Wyoming Cloud Seeding Research Needs Two More Years
A cloud seeding research project in Wyoming needs two more years and another $2.4 million to be considered scientifically complete, project officials say.
The state has invested about $11 million since 2005 in the project, which seeks to determine whether cloud seeding increases the amount of snowpack in several of the state's mountain ranges.
Most of Wyoming's water supply comes from winter snowfall rather than summer rain. Supporters of the project say increasing the state's winter snowpack would provide more water for communities and irrigation and would be cheaper than building new dams and reservoirs.
Barry Lawrence, project manager with the Wyoming Water Development Office, said the Wyoming Water Development Commission and Legislature must approve the request to extend the research project to March 2014. The water commission has already given preliminary approval to the extension.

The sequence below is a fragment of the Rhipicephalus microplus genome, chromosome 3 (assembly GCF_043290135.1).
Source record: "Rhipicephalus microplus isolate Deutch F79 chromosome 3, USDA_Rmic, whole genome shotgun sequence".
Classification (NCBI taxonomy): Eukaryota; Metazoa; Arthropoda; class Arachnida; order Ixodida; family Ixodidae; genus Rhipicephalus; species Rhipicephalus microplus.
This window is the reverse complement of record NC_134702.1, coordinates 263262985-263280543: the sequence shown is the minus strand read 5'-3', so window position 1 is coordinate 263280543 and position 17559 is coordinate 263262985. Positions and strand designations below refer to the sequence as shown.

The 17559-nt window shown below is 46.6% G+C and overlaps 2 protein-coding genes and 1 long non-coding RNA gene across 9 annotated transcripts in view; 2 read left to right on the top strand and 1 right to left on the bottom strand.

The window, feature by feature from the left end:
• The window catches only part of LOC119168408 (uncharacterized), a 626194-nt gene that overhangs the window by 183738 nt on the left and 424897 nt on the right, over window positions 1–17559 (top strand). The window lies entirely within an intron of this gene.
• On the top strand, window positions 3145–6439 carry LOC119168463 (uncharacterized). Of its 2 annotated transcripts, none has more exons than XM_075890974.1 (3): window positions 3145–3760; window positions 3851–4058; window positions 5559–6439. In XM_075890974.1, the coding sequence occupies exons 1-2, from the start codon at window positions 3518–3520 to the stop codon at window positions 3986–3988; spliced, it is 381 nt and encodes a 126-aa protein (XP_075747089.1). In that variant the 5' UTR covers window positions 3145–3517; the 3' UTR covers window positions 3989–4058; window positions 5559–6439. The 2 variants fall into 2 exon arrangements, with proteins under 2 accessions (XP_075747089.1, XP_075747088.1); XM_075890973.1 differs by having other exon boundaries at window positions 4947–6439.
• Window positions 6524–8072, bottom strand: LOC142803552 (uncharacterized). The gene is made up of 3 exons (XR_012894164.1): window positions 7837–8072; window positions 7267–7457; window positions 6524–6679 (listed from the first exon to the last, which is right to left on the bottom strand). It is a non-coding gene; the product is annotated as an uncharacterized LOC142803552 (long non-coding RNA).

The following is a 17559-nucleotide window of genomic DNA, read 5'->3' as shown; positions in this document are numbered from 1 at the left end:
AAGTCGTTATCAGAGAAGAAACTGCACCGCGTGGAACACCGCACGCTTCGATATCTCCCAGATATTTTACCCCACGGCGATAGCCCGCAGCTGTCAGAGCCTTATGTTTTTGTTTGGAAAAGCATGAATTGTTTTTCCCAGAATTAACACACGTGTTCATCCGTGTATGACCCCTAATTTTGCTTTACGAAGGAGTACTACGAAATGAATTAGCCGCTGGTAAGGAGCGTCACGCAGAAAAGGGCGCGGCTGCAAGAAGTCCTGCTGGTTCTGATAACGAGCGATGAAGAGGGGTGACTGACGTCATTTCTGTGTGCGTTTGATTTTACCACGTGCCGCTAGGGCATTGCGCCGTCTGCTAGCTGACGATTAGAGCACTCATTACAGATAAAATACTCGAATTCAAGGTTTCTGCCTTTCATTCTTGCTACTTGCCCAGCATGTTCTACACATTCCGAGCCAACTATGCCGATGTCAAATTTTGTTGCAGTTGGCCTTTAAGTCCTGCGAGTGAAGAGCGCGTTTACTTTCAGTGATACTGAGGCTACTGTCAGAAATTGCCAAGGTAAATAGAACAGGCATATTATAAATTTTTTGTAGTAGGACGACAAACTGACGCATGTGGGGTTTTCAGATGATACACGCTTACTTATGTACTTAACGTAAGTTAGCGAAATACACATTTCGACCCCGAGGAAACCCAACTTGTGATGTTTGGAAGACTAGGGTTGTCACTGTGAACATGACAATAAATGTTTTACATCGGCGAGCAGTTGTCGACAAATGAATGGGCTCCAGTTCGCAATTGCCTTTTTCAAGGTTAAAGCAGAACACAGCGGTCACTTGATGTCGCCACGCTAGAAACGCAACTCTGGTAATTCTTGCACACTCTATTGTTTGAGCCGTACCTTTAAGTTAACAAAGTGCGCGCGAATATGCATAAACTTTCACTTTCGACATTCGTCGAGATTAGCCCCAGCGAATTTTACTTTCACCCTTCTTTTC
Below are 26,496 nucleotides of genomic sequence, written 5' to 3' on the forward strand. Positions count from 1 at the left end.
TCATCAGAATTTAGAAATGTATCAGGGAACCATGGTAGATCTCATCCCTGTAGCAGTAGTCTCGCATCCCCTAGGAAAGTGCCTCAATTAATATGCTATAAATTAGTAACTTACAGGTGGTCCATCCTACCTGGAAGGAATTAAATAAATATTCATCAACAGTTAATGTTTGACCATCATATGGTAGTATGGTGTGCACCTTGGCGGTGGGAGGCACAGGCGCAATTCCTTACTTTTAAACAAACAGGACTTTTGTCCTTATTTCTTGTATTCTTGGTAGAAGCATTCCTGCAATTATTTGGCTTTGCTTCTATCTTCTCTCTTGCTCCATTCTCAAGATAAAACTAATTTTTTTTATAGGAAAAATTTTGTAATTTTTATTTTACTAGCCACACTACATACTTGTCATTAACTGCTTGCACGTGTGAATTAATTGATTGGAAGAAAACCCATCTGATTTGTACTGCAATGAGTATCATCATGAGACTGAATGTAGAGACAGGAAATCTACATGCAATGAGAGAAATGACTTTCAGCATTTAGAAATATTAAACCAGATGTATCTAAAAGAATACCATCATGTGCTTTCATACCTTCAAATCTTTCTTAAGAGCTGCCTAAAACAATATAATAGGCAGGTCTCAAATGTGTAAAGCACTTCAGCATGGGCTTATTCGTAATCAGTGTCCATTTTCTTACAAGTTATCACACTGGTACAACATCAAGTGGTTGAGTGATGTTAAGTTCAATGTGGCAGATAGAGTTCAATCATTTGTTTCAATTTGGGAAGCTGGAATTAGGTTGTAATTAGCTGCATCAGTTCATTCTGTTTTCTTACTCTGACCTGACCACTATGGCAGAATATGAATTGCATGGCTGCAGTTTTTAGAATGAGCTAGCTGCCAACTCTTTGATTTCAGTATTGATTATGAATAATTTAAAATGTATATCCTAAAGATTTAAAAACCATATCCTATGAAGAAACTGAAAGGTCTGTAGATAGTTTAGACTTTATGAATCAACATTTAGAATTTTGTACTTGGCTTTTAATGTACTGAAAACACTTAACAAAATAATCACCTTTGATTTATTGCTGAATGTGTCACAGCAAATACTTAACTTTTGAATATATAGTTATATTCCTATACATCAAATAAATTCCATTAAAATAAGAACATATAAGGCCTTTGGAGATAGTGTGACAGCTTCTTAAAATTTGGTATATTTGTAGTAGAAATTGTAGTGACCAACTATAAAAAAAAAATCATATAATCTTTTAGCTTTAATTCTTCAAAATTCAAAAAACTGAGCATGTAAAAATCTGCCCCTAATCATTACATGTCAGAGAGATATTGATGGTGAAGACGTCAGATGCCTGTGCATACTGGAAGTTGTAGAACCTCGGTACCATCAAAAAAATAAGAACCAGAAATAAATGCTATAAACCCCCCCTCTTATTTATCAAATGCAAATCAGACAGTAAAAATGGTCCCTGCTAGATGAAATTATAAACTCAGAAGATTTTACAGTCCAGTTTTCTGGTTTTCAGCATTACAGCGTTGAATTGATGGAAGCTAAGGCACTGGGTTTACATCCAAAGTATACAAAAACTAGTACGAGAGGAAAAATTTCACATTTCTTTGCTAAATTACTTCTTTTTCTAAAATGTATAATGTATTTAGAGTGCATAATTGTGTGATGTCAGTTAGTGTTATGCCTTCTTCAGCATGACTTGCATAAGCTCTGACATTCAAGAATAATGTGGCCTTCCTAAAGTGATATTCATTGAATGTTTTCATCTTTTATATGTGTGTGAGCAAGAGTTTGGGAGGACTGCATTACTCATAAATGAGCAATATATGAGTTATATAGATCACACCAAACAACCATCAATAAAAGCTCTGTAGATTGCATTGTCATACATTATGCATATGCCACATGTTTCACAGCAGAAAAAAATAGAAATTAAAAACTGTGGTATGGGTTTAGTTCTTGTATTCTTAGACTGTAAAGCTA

Sen. Gerald Geis, R-Worland and chairman of the Legislature's Select Water Committee, said his committee likely will endorse the extension and to recommend the Legislature do so as well.
"I think we need to complete it," Geis said, noting the money the state has already invested and the potential for a definitive answer on whether cloud seeding would boost the state's snowpack.
While the state is looking at potential cuts in general fund spending in future budgets, the money for the cloud seeding project comes out of a separate water development fund that is supported mostly by severance taxes.
The project began in 2005 with $8.25 million for five years from the Wyoming Legislature. In 2010, the Legislature added another $2.85 million and extended the project for two more years.
Lawrence said lawmakers were made aware in 2010 that they would be asked again in 2012 for two additional years and more funding. Extending the project into 2014 would provide enough data to obtain credible results that would withstand scientific scrutiny, he said.
While he declined to speak about what results have been found so far, Lawrence said the project was going well and was "very exciting."
"The preliminary results are looking good," he said.
Lawrence noted that the Wyoming study is unique in that its results were being independently analyzed by the National Center for Atmospheric Research. Dan Breed, NCAR scientist involved with the project, said ending the project now would leave room to question its results.
"It's not as if it's worthless, but it certainly would degrade its value," Breed said.